Modular camera meets range of needs

4The concept of a camera as we know it is changing. The sensor, digital image processing, and networking are important, while the camera body can adapt to the need.

Good health is prized by individuals and society alike. Thus, it’s no wonder that the pharmaceutical industry is a major consumer of automated testing facilities. The risks posed by dosing errors or the packaging process and the consequences that can result are too serious to be treated lightly.

Laetus GmbH (www.laetus.com) in Alsbach-Hähnlein, Germany specializes in the development, production, and marketing of highly developed control systems for pharmaceutical packaging, from the identification of flawed packaging material to its secure removal from the packaging process. Thanks to Laetus’ control systems, pharmaceutical companies minimize error risks and guarantee the traceability of each individual package.

The challenge: Reduce variety

Whether the task involves verifying the completed filling of tablet blisters or the correct packaging of medicines, many Laetus control systems function by optically capturing the product using high-performance digital cameras. For many years, Laetus has used (AVT) industrial cameras with FireWire interfaces including cameras from the Guppy, Marlin, and Pike families.

“Historically, as new Laetus products were introduced, the variety of cameras grew larger and larger, even more so as we used different variants with straight or angled lens mounts,” says Günter Rodeck, director of product management at Laetus. “This variety wasn’t optimal for the efficiency of our processes.” This issue prompted the idea to standardize camera modules for Laetus.

The solution: Modular camera, modular systems

The impetus for this project was the introduction of the Stingray camera family from AVT (see Figure 1). This high-performance industrial camera had been modularly conceived as an adaptable and multitalented “transformer camera,” allowing imaging system developers to mix and match à la carte from a variety of sensor variants, angles, filters, connections, and housings. More than 2,500 combinations are possible with the FireWire version. Other models with GbE interfaces have already been announced.

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Figure 1: The Stingray was developed as a “transformer camera” that allows developers to mix and match various sensors, angles, filters, and so on.
(Click graphic to zoom by 1.9x)

“Similar to the Stingray, we wanted to build our systems modularly and work with standard components,” Rodeck says. “The Stingray provided the perfect basis for a uniform camera module [as shown in Figure 2]. It has a broad palette of sensors and a board-level version in its modular conception.”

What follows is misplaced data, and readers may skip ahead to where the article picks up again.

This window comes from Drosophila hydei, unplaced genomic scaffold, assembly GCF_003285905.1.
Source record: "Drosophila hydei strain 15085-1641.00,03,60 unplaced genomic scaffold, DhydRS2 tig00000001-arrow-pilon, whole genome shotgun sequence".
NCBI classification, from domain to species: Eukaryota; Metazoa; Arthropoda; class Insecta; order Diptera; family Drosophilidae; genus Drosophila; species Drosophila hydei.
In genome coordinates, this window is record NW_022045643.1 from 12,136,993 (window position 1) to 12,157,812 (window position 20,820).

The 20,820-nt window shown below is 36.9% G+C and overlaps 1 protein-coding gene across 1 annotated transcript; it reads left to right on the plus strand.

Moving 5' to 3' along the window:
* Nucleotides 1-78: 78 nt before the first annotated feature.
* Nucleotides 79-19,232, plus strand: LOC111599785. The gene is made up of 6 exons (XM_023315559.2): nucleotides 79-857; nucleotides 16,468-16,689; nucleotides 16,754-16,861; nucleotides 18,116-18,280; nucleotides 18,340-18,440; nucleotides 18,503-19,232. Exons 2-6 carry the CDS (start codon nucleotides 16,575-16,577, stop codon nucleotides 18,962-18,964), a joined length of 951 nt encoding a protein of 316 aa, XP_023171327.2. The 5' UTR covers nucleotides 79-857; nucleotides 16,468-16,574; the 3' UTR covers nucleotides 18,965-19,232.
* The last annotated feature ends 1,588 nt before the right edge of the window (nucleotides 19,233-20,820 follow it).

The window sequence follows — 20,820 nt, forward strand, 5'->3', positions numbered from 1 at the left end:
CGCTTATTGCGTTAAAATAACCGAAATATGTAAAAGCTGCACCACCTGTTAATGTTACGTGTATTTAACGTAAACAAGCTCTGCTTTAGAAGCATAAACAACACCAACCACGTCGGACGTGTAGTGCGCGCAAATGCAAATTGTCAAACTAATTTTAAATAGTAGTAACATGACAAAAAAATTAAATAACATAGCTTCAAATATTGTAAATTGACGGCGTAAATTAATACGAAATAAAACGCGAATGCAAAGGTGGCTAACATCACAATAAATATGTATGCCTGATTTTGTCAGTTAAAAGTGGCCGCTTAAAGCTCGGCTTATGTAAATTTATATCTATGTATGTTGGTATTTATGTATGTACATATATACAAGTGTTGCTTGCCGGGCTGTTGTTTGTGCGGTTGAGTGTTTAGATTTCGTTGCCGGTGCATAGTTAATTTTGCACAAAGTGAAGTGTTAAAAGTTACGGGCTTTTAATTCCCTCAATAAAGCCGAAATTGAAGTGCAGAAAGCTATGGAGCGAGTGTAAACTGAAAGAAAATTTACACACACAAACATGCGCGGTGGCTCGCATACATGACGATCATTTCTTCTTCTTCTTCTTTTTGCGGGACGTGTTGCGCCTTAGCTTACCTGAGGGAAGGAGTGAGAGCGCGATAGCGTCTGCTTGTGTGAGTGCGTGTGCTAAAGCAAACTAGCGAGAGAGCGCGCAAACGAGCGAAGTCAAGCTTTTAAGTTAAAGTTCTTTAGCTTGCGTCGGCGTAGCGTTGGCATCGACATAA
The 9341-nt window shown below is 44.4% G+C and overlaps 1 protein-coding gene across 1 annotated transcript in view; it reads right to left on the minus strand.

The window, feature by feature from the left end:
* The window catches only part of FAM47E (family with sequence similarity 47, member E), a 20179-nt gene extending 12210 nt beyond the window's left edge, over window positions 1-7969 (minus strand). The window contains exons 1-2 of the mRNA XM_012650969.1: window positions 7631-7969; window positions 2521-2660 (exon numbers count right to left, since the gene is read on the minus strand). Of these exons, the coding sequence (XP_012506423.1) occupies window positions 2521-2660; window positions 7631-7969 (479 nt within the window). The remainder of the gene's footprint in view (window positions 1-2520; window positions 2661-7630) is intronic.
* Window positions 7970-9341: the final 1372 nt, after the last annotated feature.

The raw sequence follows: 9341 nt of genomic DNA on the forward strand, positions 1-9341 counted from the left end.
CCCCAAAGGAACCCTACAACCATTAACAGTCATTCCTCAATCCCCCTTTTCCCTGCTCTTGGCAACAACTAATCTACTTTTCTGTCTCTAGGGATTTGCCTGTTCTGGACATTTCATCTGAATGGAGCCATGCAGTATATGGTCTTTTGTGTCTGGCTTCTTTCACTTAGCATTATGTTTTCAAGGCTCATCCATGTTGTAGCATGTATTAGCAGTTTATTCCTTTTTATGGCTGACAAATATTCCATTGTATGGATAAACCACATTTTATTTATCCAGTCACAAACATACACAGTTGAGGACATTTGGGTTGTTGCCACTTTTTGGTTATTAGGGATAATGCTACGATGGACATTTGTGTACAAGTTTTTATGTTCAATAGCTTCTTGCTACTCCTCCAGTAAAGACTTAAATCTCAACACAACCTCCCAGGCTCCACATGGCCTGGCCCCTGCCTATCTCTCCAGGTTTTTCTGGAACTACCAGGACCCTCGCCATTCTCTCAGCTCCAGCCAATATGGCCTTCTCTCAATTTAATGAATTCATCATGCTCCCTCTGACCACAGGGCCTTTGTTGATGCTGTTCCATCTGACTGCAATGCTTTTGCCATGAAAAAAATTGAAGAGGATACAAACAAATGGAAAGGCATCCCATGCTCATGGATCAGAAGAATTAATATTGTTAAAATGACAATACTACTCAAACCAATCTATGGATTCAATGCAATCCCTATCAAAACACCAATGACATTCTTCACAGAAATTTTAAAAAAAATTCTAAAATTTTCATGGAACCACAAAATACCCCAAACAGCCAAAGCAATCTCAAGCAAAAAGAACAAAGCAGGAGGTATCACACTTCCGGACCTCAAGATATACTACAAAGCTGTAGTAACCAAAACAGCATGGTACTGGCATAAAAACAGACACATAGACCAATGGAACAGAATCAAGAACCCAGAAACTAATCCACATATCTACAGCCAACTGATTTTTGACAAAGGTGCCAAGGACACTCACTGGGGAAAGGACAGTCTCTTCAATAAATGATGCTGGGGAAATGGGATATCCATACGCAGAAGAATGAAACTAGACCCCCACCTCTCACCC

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Figure 2: The Stingray camera board and sensor enables the use of standard modular components.

One standard camera alone could not fulfill the complex requirements of several different systems that typically use different cameras. Laetus needed a new development completely customized to fit its specific camera module requirements.

Custom design with board-level camera

“We at Laetus had to do our homework first and define our own specifications for our ‘Swiss Army knife,’” Rodeck says.

·    Like all other Laetus cameras, the new camera needed to be built in a special housing unit to protect it from dirt and displacement.

·    To replace angle- and straight-mount varieties, two FireWire ports had to be positioned at 90° angles.

·    To reduce cabling, the I/O port was eliminated. In its place, an additional trigger board circuit needed to be housed within the unit, allowing the camera to be triggered instantaneously using a hardware signal via FireWire connection.

·    Two modular designs were needed: one with a conventional C-mount lens adapter and one with a compact M12 lens and an integrated LED light source.

Based on these specifications, designers created the Laetus iCAM (Figure 3), a compact camera module with an integrated LED flash. Inside the 100 mm x 60 mm x 40 mm housing are a modified AVT Stingray board-level camera, a small M12 lens, and a two-color LED flash. Illumination with red, white, or UV LEDs is directly controlled by the camera and calibrated to its exposure time.

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Figure 3: The Laetus iCAM includes a modified Stingray board-level camera, small M12 lens, and two-color LED flash.

The iCAM is available in eight sensor varieties with resolutions from VGA (0.3 megapixels) up to 5 megapixels. Lens focus with 6, 8, or 12 mm focal length allows for optimal image quality using Allen screw adjustment. The camera is also available without the integrated flash, using a standard C-mount lens adapter instead.

Two IEEE 1394b interfaces are arranged at right angles outside the housing, allowing for flexible orientation in different directions as system configuration requires. The rapid FireWire interface enables reliable image data transfer at 800 Mbps. An intermediary trigger board in the camera enables jitter-free image recording via FireWire connection.

Use in practice: Less complexity, more efficiency

“With this new iCAM, we’ve radically reduced the variety of cameras in our systems,” Rodeck states. This implementation has greatly simplified construction and reduced warehouse costs for the assorted camera models. Clients who had previously worked with Guppy- or Marlin-based systems can benefit from the upgrade to a more recent camera generation with a faster interface and better image optimization functions.

By concentrating on one AVT camera model, developers can delve deeper into the Stingray’s smart features to achieve optimized image quality and system output.

Allied Vision Technologies
+49-36428-677-0
www.alliedvisiontec.com

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